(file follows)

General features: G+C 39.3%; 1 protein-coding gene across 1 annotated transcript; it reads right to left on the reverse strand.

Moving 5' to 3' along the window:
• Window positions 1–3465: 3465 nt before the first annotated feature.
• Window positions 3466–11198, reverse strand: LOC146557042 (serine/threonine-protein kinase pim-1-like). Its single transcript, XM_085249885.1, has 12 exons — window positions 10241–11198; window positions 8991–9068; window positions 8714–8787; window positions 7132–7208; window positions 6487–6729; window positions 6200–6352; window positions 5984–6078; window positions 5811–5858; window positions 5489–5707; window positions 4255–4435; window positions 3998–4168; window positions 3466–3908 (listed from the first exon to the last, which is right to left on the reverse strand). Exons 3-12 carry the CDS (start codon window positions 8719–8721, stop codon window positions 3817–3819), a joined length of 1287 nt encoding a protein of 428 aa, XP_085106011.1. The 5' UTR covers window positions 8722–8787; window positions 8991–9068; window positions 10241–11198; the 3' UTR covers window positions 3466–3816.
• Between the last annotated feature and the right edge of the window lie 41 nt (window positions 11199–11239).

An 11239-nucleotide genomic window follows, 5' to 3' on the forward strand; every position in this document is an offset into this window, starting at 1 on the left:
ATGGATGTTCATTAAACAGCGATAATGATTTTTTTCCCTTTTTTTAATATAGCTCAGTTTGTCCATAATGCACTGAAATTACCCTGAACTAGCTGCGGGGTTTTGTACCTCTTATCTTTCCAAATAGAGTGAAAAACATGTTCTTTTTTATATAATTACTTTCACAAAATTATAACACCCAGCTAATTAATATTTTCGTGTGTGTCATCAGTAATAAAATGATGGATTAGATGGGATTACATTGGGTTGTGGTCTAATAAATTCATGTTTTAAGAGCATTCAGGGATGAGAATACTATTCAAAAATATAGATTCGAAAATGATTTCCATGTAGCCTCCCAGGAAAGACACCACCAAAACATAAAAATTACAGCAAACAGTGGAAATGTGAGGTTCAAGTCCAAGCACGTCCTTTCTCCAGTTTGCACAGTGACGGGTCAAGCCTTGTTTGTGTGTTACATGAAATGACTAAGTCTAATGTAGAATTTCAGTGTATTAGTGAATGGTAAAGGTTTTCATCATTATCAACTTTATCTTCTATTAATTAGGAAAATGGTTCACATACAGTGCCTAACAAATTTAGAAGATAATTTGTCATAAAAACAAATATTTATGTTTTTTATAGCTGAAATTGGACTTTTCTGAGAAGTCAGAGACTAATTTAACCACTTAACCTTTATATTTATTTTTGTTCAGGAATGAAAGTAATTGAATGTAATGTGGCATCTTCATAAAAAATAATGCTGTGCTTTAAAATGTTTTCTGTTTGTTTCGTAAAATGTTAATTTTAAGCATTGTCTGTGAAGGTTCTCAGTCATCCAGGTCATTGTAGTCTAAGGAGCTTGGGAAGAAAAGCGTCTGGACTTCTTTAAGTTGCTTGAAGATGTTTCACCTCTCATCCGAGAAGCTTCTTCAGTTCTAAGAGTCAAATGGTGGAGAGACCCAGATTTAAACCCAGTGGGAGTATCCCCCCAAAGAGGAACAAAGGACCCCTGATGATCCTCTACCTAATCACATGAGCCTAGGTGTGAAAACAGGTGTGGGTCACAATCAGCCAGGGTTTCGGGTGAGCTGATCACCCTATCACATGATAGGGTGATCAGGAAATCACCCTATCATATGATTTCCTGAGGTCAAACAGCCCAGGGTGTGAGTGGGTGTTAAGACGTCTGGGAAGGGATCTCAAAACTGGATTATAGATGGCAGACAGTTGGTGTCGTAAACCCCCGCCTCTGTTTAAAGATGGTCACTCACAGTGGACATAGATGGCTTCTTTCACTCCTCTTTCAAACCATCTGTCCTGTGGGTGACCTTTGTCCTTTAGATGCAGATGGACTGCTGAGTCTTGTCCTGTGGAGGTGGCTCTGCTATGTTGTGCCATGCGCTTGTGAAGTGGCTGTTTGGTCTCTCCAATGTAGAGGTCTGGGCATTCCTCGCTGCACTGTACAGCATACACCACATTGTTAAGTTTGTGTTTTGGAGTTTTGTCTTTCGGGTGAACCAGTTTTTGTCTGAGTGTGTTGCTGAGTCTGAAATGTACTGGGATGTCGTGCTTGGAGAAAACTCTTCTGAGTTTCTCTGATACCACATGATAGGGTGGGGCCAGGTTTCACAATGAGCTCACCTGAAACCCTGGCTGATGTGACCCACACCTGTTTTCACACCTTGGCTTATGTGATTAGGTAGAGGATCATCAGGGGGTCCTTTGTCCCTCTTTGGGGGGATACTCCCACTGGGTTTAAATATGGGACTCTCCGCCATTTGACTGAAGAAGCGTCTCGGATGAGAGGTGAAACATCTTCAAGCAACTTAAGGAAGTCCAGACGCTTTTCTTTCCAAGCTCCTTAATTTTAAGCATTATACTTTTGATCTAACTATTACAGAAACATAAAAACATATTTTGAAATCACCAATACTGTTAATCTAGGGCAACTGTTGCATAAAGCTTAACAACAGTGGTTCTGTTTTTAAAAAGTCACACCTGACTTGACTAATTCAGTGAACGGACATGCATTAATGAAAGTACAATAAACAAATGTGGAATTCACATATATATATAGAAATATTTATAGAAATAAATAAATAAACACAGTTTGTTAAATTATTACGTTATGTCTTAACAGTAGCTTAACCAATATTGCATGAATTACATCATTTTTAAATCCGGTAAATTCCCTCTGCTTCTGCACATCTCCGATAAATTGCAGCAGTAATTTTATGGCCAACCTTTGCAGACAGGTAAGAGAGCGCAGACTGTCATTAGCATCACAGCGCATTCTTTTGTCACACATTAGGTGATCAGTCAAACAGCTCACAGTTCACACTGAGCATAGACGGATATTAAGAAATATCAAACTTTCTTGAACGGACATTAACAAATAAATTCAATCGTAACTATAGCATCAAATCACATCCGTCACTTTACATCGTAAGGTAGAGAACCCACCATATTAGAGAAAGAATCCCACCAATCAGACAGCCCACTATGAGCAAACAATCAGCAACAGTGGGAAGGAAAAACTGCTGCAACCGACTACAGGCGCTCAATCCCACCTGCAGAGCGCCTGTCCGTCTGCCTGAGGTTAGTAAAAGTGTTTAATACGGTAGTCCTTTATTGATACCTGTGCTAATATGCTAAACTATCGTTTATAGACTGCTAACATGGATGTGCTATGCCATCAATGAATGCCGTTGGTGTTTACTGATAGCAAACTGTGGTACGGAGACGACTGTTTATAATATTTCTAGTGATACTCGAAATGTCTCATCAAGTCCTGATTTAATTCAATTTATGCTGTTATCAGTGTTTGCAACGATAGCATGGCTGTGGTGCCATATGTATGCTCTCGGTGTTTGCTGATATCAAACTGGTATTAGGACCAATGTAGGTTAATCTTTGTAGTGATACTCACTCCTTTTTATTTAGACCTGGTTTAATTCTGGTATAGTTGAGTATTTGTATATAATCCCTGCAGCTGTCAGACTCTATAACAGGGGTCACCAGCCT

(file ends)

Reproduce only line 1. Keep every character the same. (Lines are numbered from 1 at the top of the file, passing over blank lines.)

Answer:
General features: G+C 39.3%; 1 protein-coding gene across 1 annotated transcript; it reads right to left on the reverse strand.